(Roughly) Daily

Posts Tagged ‘Robot

The Annals of Judgment, Vol 69: Books, Covers, and All That…


Further to the recent post on weird books, hot news from the Guardian, via Flavorwire:

From Bacon: A Love Story to An Intellectual History of Cannibalism; from Collectible Spoons of the Third Reich to The Master Cheesemakers of Wisconsin, Bookseller magazine has announced the longest ever longlist for its annual Diagram prize for the oddest book title of the year.

A strong leaning towards the scatological characterises many of the 49 longlisted books, with Peek-a-poo: What’s in Your Diaper?, Father Christmas Needs a Wee, Is the Rectum a Grave? and The Origin of Faeces all vying for a place on the shortlist.

The prize was created in 1978 “during a particularly dull day at the Frankfurt Book Fair.”   Past Winners have included:  American Bottom Archaeology, Oral Sadism and the Vegetarian Personality, How to Avoid Large Ships, and Living with Crazy Buttocks.  Last year’s winner– The 2009-2014 World Outlook for 60-Milligram Containers of Fromage Frais— was controversial in that it was written by a computer.

The shortlist will be announced, , and voting will commence, on February 19– one can check in on contest founder Horace Bent’s Blog (on the Bookseller site)… or if that’s just not up-to-the-minute enough, one can follow the amusing Mr. Bent on Twitter.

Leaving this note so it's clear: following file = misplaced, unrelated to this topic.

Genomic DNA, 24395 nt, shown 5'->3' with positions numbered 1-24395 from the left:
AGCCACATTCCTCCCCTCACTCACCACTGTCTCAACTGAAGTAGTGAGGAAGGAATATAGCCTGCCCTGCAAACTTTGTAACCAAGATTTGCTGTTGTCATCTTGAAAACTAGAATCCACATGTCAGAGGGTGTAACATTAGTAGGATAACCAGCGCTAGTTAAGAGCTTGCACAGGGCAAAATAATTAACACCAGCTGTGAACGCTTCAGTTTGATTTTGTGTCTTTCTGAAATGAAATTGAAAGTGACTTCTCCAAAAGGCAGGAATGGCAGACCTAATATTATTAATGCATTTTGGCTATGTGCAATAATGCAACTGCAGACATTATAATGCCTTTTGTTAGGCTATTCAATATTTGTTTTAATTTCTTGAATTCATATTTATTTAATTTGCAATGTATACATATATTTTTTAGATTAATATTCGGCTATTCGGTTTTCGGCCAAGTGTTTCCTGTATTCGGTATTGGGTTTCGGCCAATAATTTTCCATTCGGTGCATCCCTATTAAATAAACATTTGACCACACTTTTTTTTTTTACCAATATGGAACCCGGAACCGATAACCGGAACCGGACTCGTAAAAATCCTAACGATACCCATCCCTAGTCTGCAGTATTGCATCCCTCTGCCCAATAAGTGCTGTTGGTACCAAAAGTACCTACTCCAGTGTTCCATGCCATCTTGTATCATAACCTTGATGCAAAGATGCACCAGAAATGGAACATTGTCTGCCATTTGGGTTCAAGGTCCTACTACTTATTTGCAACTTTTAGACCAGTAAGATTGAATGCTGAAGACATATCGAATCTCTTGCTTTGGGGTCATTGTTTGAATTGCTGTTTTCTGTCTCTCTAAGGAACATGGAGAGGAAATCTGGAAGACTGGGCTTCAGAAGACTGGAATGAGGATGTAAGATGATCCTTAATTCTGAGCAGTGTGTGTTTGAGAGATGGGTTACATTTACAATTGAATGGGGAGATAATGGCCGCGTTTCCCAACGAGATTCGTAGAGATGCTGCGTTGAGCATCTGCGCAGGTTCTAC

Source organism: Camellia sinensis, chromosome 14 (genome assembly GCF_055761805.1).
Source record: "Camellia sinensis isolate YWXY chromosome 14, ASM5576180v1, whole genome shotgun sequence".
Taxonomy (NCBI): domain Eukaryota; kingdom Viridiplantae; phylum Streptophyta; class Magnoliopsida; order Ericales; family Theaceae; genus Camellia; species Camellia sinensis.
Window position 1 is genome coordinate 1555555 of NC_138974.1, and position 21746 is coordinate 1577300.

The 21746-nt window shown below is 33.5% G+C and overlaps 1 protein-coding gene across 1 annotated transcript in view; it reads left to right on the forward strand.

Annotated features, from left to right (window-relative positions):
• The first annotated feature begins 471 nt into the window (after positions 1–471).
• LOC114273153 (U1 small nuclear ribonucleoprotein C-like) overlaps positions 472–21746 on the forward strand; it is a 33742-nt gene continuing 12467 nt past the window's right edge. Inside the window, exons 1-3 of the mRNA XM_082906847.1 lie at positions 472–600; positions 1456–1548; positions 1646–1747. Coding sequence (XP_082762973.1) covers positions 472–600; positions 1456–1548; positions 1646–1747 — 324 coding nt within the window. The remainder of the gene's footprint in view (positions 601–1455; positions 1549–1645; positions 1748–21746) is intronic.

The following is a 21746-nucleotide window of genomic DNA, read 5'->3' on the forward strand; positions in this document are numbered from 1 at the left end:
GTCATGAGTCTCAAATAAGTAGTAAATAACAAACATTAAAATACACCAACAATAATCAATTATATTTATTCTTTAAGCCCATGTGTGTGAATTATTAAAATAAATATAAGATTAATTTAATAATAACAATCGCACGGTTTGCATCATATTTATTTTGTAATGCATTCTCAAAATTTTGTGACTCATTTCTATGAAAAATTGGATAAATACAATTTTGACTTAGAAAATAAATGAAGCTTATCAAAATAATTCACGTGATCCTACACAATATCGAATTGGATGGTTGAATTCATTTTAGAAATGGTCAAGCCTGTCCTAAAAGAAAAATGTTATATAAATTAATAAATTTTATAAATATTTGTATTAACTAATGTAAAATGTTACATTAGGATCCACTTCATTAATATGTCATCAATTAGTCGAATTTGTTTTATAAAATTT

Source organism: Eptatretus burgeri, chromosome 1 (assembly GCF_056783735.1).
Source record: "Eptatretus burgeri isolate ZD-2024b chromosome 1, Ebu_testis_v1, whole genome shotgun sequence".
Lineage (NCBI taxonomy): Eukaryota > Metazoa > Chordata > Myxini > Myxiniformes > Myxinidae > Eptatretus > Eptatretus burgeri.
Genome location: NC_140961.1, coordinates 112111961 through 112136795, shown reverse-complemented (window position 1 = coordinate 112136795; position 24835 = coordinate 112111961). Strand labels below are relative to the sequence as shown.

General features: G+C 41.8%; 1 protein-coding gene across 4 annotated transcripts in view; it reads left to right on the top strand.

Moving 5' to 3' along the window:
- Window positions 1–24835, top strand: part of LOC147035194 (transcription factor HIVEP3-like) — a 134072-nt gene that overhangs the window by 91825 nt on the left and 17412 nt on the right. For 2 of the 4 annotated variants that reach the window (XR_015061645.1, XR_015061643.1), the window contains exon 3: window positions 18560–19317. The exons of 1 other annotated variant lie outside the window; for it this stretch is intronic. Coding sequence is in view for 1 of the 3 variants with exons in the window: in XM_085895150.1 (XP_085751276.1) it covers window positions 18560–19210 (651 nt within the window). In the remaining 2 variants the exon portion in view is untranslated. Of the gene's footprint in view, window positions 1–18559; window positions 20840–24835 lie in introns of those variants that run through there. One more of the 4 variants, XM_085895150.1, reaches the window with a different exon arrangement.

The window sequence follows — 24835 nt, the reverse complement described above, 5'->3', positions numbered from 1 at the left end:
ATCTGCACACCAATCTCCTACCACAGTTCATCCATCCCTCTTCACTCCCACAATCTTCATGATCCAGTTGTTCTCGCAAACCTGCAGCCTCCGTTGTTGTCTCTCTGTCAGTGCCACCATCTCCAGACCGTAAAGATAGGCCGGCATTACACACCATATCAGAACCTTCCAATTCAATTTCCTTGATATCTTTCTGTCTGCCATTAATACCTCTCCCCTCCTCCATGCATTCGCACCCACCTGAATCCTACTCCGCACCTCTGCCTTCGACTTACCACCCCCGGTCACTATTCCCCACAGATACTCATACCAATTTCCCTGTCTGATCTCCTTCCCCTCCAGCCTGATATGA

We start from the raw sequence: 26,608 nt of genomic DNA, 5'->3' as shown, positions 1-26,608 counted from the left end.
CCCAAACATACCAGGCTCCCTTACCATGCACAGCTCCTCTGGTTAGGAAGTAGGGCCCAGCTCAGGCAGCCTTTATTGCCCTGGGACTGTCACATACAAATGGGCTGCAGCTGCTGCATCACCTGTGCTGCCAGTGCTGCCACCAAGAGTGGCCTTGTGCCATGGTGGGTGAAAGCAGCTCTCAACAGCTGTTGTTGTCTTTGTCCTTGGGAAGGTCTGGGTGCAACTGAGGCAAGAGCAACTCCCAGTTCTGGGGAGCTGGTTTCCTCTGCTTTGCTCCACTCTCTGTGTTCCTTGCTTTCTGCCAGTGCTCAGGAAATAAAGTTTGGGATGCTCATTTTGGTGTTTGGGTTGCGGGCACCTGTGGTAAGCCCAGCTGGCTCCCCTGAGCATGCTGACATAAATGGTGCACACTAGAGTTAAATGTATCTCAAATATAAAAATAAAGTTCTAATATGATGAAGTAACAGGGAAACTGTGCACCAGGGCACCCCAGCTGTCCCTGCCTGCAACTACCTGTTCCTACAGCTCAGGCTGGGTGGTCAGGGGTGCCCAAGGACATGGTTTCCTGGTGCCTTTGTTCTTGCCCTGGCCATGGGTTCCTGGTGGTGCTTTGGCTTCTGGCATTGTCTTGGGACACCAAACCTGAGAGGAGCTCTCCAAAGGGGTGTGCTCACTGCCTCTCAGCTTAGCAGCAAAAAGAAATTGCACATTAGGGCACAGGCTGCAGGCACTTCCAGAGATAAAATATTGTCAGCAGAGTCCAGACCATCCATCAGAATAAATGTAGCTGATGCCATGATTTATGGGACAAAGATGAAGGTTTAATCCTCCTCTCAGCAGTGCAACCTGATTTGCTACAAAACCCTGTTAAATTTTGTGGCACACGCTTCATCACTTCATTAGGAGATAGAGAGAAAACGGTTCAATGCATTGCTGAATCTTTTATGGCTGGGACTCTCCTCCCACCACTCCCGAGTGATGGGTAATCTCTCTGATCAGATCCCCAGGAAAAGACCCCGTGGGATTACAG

As we head for the library, we might recall that it was on this date in 1938 that BBC Television produced and aired the world’s first ever science fiction television program, an adaptation of a section of Czech playwright  Karel Capek’s  R.U.R., in which Capek had coined the term “robot” (as in “Rossum’s Universal Robots”).

Scene from the BBC production

Consoling… or Alarming… or…

source: H+

Q: Do you envision robots ever disobeying military orders on the battlefield to “do the right thing?” If so, under what circumstances?

A: Asimov originated the use of ethical restraint in robots many years ago and presented all the quandaries that it can generate. In our prototype ethical governor (and in the design itself) we do provide the robot with the right to refuse an order it deems unethical. It must provide some explanation as to why it has refused such an order. With some reluctance, we have engineered a human override capability into the system, but one which forces the operator to explicitly assume responsibility for any ethical infractions that might result as a consequence of such an override.

… Ronald C. Arkin, director of the Mobile Robot Laboratory at Georgia Tech, who is working on programming ethical behavior into military robots, interviewed in H+.  (Those unfamiliar with “Asimov’s Three Laws,” to which Dr. Arkin alludes, can click here.)

As we reach for our rayguns, we might recall that humans could be a menace even before the advent of robotics:  it was on this date in 1892 that the family of Lizzie Borden (distant relatives of famous dairyman Gail Borden, of “Elsie” fame) was found murdered (by axe) in Fall River, Massachusetts.  Though the spinster Lizzie was acquitted of the killings, no other suspect was ever identified, and she entered the public memory as a patricide.

Lizzie Borden took an axe
And gave her mother forty whacks.
When she saw what she had done
She gave her father forty-one.
– jumprope rhyme, Anonymous


Reblog this post [with Zemanta]
%d bloggers like this: